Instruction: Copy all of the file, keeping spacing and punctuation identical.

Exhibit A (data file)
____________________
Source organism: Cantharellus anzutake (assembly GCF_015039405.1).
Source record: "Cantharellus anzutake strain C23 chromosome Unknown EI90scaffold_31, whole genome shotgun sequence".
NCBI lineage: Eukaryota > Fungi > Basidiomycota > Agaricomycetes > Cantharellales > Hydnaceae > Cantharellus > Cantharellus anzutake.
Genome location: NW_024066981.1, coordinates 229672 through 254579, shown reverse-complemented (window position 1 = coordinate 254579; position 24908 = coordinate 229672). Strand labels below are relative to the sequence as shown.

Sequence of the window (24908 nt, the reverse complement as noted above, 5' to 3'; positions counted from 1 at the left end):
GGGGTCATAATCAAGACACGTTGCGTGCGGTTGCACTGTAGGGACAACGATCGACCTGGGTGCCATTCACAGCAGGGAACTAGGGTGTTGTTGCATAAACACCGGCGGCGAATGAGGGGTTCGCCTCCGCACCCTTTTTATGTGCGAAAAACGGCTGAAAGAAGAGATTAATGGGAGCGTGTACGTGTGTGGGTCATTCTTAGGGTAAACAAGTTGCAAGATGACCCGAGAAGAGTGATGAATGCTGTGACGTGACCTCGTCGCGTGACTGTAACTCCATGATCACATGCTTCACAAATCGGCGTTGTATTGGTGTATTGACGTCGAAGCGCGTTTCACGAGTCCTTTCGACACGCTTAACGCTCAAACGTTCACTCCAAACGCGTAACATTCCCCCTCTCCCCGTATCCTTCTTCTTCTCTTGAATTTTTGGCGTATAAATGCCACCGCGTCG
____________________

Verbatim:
Source organism: Cantharellus anzutake (assembly GCF_015039405.1).
Source record: "Cantharellus anzutake strain C23 chromosome Unknown EI90scaffold_31, whole genome shotgun sequence".
NCBI lineage: Eukaryota > Fungi > Basidiomycota > Agaricomycetes > Cantharellales > Hydnaceae > Cantharellus > Cantharellus anzutake.
Genome location: NW_024066981.1, coordinates 229672 through 254579, shown reverse-complemented (window position 1 = coordinate 254579; position 24908 = coordinate 229672). Strand labels below are relative to the sequence as shown.

Sequence of the window (24908 nt, the reverse complement as noted above, 5' to 3'; positions counted from 1 at the left end):
GGGGTCATAATCAAGACACGTTGCGTGCGGTTGCACTGTAGGGACAACGATCGACCTGGGTGCCATTCACAGCAGGGAACTAGGGTGTTGTTGCATAAACACCGGCGGCGAATGAGGGGTTCGCCTCCGCACCCTTTTTATGTGCGAAAAACGGCTGAAAGAAGAGATTAATGGGAGCGTGTACGTGTGTGGGTCATTCTTAGGGTAAACAAGTTGCAAGATGACCCGAGAAGAGTGATGAATGCTGTGACGTGACCTCGTCGCGTGACTGTAACTCCATGATCACATGCTTCACAAATCGGCGTTGTATTGGTGTATTGACGTCGAAGCGCGTTTCACGAGTCCTTTCGACACGCTTAACGCTCAAACGTTCACTCCAAACGCGTAACATTCCCCCTCTCCCCGTATCCTTCTTCTTCTCTTGAATTTTTGGCGTATAAATGCCACCGCGTCG